Behavioral Research Blog

How to measure complex exploratory behavior in larval zebrafish

Posted by Guest blogger on Mar 22, 2016

The Zebrafish Multi-Chambered Exploratory Test (ZEMCET)

Today we have another guest writing for us, or actually two. I met Frank Scalzo (Bard College, New York) at last year's annual meeting of the Society for Neuroscience in Chicago and I was very curious to find out more about their research using multi-chambered set-ups for their zebrafish larvae. Frank M. Scalzo and his colleague Brandon Chen were kind enough to share their insights in this blog post. Enjoy!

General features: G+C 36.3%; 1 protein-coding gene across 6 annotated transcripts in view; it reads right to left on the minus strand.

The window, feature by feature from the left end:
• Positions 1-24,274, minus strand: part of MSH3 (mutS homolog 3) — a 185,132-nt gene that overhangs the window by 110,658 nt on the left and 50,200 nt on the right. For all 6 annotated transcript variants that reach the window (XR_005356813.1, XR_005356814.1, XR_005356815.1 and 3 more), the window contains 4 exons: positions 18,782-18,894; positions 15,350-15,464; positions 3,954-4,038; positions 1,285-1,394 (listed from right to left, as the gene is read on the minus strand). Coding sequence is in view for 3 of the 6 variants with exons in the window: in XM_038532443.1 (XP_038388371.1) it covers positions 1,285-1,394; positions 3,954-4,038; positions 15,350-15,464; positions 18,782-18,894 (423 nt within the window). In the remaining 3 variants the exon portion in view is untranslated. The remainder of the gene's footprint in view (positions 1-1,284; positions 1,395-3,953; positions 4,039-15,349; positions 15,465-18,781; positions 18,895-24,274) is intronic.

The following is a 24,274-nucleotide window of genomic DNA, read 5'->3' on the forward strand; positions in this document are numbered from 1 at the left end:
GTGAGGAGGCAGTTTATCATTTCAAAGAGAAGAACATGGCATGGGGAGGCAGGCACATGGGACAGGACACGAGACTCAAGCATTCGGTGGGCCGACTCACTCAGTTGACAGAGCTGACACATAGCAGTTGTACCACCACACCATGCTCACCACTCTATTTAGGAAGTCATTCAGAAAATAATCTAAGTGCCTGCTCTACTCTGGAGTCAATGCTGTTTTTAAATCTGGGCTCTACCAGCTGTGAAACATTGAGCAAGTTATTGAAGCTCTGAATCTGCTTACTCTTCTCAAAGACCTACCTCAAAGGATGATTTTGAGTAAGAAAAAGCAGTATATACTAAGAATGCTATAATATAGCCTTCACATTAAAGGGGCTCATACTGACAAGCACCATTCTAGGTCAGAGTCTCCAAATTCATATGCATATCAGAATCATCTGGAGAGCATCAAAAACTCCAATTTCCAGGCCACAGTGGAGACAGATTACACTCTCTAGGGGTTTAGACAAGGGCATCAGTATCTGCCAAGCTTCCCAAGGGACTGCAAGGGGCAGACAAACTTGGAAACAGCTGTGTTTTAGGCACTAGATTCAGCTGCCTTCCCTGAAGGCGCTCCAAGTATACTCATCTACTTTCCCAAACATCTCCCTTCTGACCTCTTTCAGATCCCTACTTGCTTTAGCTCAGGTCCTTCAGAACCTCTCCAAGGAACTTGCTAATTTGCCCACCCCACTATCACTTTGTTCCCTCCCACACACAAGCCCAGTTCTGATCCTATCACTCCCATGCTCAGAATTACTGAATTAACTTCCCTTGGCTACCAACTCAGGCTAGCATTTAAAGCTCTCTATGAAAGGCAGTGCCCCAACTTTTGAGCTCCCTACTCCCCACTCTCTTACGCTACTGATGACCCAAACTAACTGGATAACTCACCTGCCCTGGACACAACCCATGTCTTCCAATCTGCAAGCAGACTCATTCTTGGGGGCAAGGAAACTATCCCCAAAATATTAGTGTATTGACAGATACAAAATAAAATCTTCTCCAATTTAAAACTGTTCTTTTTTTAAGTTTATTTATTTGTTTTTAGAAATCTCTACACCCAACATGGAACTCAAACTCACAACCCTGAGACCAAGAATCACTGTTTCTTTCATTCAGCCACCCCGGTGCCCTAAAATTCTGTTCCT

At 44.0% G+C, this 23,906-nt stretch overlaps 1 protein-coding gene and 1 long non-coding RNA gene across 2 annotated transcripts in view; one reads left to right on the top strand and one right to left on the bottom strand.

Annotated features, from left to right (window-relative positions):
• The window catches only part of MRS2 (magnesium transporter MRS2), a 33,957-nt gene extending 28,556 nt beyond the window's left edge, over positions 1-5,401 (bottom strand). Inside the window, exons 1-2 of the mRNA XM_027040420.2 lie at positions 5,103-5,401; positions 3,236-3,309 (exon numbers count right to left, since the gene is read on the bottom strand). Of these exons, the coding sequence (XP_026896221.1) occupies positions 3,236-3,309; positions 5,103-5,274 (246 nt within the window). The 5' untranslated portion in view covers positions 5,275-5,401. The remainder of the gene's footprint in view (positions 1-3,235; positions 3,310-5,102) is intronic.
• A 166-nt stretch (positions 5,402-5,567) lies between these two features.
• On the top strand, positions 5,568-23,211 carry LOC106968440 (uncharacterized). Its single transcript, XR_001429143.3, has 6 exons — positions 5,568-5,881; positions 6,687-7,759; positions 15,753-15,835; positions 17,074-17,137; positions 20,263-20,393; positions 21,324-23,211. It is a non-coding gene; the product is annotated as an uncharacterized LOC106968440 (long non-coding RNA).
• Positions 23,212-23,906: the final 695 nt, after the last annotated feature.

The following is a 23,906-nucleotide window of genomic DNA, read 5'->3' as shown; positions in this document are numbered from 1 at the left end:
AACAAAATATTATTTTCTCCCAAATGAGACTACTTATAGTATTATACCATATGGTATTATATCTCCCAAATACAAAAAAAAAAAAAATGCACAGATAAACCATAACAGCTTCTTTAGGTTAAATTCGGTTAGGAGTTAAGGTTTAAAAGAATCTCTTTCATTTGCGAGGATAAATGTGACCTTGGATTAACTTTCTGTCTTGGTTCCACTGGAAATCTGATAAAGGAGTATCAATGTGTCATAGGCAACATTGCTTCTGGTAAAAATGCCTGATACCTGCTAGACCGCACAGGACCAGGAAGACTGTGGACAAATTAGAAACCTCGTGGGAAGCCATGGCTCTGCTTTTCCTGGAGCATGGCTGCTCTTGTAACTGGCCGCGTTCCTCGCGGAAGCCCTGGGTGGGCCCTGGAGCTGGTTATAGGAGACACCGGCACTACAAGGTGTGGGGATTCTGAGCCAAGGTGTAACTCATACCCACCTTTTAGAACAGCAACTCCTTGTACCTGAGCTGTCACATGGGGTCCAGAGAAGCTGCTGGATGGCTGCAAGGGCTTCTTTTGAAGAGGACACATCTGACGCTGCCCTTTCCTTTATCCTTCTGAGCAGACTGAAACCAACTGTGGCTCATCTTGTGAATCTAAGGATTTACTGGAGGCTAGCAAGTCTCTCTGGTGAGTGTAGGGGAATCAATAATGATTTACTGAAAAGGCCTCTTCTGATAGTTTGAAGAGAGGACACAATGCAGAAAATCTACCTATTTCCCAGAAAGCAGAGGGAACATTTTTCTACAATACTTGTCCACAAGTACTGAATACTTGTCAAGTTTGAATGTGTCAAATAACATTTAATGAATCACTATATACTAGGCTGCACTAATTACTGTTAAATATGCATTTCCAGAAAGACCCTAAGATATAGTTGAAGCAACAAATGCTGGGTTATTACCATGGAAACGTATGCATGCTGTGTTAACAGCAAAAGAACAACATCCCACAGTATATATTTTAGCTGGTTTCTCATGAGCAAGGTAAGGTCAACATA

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Topics: EthoVision XT, zebrafish, exploratory behavior

Smelly feet and heat – how malaria mosquitoes find their hosts

Posted by Olga Krips on Oct 15, 2013

Why is it that if there is a mosquito in my bedroom, usually it won’t bite me, but it does bite my partner? It seems that mosquitoes use human body odor to locate suitable hosts, and different people smell differently to mosquitoes.

However, it is not only body odor, but also body heat, CO2 from breathing and wind direction may also be important for the mosquitoes to find you. Furthermore, different mosquito species use different cues. For many mosquito species it is still not known exactly what they do to find their hosts.

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Topics: EthoVision XT, Video tracking, insect behavior, exploratory behavior, Track3D, tracking, Automating behavioral observations, Tracking insects, Animal 3D tracking, 3D movement analysis, Mosquito